The last time the San Antonio Spurs and Golden State Warriors squared off, the Warriors blew the Spurs out. Tonight, San Antonio was able to get revenge with a 105-100 victory over Golden State. The good guys are now 14-10, the first time all season that they’re four games over .500.
The Spurs defense had impressive stretches against a team that was averaging 126 points over their last four contests. Offensively, the biggest shot of the night was authored by Dejounte Murray. With the Spurs up two points with less than 15 seconds remaining, San Antonio’s starting point guard stepped back and drilled a contested three-pointer to give his team the cushion they needed to hold on against Stephen Curry and the Warriors.
In the second quarter, the Warriors were dominating the Spurs once again. Pop called a timeout with the Spurs down by 14 points and verbally challenged his troops, specifically Murray. The Spurs responded with a 23-9 run to tie the game.
Turnovers continue to be a strength for San Antonio. They had half as many turnovers as the Warriors tonight, which allowed them to survive a sub par shooting performance. The Spurs are still the least turnover prone team in the NBA this season.
Spurs vs. Warriors: Final Grades
After Pop blasted Murray in the second quarter for passive and careless play, the 24-year-old transformed into a monster. Defensively, he was outstanding. He finished with a career-high eight steals, grabbed ten defensive boards and was simply all over the court. His pressure defense against Curry was impressive and paid dividends late. Offensively, Murray was uber aggressive. He pushed the pace, attacked nonstop and kept the Warriors backpedaling. His three-point shot looks smooth right now and he hit two big ones in money time. Murray was undoubtedly the best player on the Spurs tonight and his flipping of the switch in the second quarter made all the difference.
DeRozan’s touch from the field wasn’t pristine but he made up for it in other ways. His physicality led directly to eight free throw attempts. His passing was outstanding, particularly in terms of finding three-point shooters with cross-court bullets. Defensively, he was a bit lazy to start out the game but eventually picked up his intensity on that end.
This was one of Poeltl’s better games of the season and one of his better games as a starter in Silver and Black duds. Offensively, he was setting mean screens, rolling well, catching everything and finishing with speed. Defensively, he was rebounding, blocking shots and seamlessly switching out on the perimeter when needed. In this small ball world, Poeltl’s ability to go out and defend to the three-point line is invaluable.
The good: Johnson kept his mistakes to a minimum on offense. He didn’t totally abandon his three-point shot after missing a couple. He had a few strong and crafty moves going to the rim. His patience on offense was a plus. The bad: He was tentative on offense and was second-guessing his decisions. His defense wasn’t crisp; he was rotating late most of the time. His typically boundless energy was more muted than normal.
It’s tough to have a positive impact when you miss ten of your 11 field goal attempts. White just couldn’t get anything going scoring-wise tonight. Jumpers were short and he’s not getting much elevation on any of his shots. Other than his lack of marksmanship, White was decent. He had a few good passes and made a few good defensive plays. Overall, though, there was more bad than good.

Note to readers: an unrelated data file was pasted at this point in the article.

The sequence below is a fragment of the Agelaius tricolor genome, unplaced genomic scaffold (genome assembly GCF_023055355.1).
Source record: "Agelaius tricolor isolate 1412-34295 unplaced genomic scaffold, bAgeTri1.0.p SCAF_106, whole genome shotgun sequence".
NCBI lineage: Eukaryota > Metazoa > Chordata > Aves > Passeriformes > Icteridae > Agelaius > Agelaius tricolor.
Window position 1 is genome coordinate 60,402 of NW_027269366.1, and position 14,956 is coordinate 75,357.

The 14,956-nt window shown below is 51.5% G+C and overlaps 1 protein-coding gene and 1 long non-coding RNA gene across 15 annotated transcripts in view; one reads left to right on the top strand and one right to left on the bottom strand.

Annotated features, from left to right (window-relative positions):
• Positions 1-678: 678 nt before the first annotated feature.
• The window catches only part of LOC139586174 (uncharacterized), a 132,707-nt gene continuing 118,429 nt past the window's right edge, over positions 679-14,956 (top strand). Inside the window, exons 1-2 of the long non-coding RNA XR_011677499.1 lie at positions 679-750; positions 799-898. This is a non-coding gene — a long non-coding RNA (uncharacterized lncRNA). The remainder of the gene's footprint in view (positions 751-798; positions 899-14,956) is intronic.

I wasn’t a big fan of Mills’ shot-selection. He was forcing shots even when nothing was available. The Warriors were obviously keying on him, so glimpses of the rim were rare. But instead of being denied, Mills just kept firing away. Luckily for him and the Spurs, he hit just enough shots to retain some of his value. Defensively, he was fouling a lot but I thought he was a positive on that end overall. He was navigating around screens quickly, drawing fouls and making smart plays help-wise.
Gay hit 2-of-3 three-pointers but only 1-of-7 two-pointers. Like Mills, Gay’s shot-selection wasn’t good. He broke the offense too routinely to take shots that weren’t even of a high quality. Defensively, his immobility was an issue at times but his length helped on the boards.
Good stuff from the rookie against the Warriors. Offensively, his three-point stroke looks great and he mixed in a heady foray to the rim through traffic. With the Spurs struggling to shoot tonight, his 4-for-4 shooting from the floor was big. Defensively, he was probably average or slightly below average for his already lofty standards. He had a few mistakes in rotations but he was his typical active self.
Eubanks numbers don’t jump off the page but I thought he was a force for good. On offense, he remained stubbornly aggressive, which caused Golden State to account for his presence. Defensively, while he’s not at Poeltl’s level in being able to survive out on the perimeter, he showed a decent amount of nimbleness at times. Eubank’s rim protection was good and he was throwing his body around in the lane.
We enjoyed a sip of vintage Pop tonight. Blowing up on Murray and the rest of the guys in the second quarter obviously woke up his team and got Murray’s head squarely in the game. The team’s play on both ends was night and day after that timeout. Rotations-wise, I thought he did well. He didn’t overplay DeRozan while giving well-earned extra minutes to Murray and Poeltl. Staying big against the Warriors micro lineups also helped. Defensively, the Spurs threw a lot of looks at the Warriors, which seemed to stop Golden State from ever finding a rhythm. In the second half, Pop really started mixing things up on D and the Warriors only scored 41 points in the final two quarters.
On Tuesday, the Spurs and Warriors are right back at it. If San Antonio can win the rubber match, it’d be their fourth consecutive win.